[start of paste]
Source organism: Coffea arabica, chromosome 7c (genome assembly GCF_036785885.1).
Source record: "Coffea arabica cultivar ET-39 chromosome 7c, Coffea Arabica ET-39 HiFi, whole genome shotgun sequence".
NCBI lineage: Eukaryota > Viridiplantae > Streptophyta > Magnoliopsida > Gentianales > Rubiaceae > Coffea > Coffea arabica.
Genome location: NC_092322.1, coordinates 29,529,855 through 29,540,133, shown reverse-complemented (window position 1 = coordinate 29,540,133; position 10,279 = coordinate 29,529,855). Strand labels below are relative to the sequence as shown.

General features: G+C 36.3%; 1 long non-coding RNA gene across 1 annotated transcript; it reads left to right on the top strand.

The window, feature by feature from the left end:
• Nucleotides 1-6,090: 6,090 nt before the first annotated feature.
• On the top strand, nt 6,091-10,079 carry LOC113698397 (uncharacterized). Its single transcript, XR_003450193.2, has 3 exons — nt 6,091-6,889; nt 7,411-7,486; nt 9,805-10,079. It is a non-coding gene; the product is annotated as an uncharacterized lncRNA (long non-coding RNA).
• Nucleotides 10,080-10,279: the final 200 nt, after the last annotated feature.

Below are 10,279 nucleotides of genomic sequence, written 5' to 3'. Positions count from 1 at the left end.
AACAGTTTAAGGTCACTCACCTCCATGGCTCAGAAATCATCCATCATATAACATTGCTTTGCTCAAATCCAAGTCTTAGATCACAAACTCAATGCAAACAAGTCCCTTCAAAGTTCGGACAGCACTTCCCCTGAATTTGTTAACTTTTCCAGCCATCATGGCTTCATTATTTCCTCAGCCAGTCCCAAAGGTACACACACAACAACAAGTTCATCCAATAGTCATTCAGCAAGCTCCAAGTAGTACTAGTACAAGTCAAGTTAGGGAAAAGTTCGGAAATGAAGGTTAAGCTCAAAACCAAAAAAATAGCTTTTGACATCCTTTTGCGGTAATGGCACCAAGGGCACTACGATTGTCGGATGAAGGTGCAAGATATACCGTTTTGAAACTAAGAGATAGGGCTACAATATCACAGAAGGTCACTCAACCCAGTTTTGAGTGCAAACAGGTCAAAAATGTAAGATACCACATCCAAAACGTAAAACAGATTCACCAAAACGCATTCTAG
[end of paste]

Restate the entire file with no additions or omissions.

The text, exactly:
Source organism: Coffea arabica, chromosome 7c (genome assembly GCF_036785885.1).
Source record: "Coffea arabica cultivar ET-39 chromosome 7c, Coffea Arabica ET-39 HiFi, whole genome shotgun sequence".
NCBI lineage: Eukaryota > Viridiplantae > Streptophyta > Magnoliopsida > Gentianales > Rubiaceae > Coffea > Coffea arabica.
Genome location: NC_092322.1, coordinates 29,529,855 through 29,540,133, shown reverse-complemented (window position 1 = coordinate 29,540,133; position 10,279 = coordinate 29,529,855). Strand labels below are relative to the sequence as shown.

General features: G+C 36.3%; 1 long non-coding RNA gene across 1 annotated transcript; it reads left to right on the top strand.

The window, feature by feature from the left end:
• Nucleotides 1-6,090: 6,090 nt before the first annotated feature.
• On the top strand, nt 6,091-10,079 carry LOC113698397 (uncharacterized). Its single transcript, XR_003450193.2, has 3 exons — nt 6,091-6,889; nt 7,411-7,486; nt 9,805-10,079. It is a non-coding gene; the product is annotated as an uncharacterized lncRNA (long non-coding RNA).
• Nucleotides 10,080-10,279: the final 200 nt, after the last annotated feature.

Below are 10,279 nucleotides of genomic sequence, written 5' to 3'. Positions count from 1 at the left end.
AACAGTTTAAGGTCACTCACCTCCATGGCTCAGAAATCATCCATCATATAACATTGCTTTGCTCAAATCCAAGTCTTAGATCACAAACTCAATGCAAACAAGTCCCTTCAAAGTTCGGACAGCACTTCCCCTGAATTTGTTAACTTTTCCAGCCATCATGGCTTCATTATTTCCTCAGCCAGTCCCAAAGGTACACACACAACAACAAGTTCATCCAATAGTCATTCAGCAAGCTCCAAGTAGTACTAGTACAAGTCAAGTTAGGGAAAAGTTCGGAAATGAAGGTTAAGCTCAAAACCAAAAAAATAGCTTTTGACATCCTTTTGCGGTAATGGCACCAAGGGCACTACGATTGTCGGATGAAGGTGCAAGATATACCGTTTTGAAACTAAGAGATAGGGCTACAATATCACAGAAGGTCACTCAACCCAGTTTTGAGTGCAAACAGGTCAAAAATGTAAGATACCACATCCAAAACGTAAAACAGATTCACCAAAACGCATTCTAG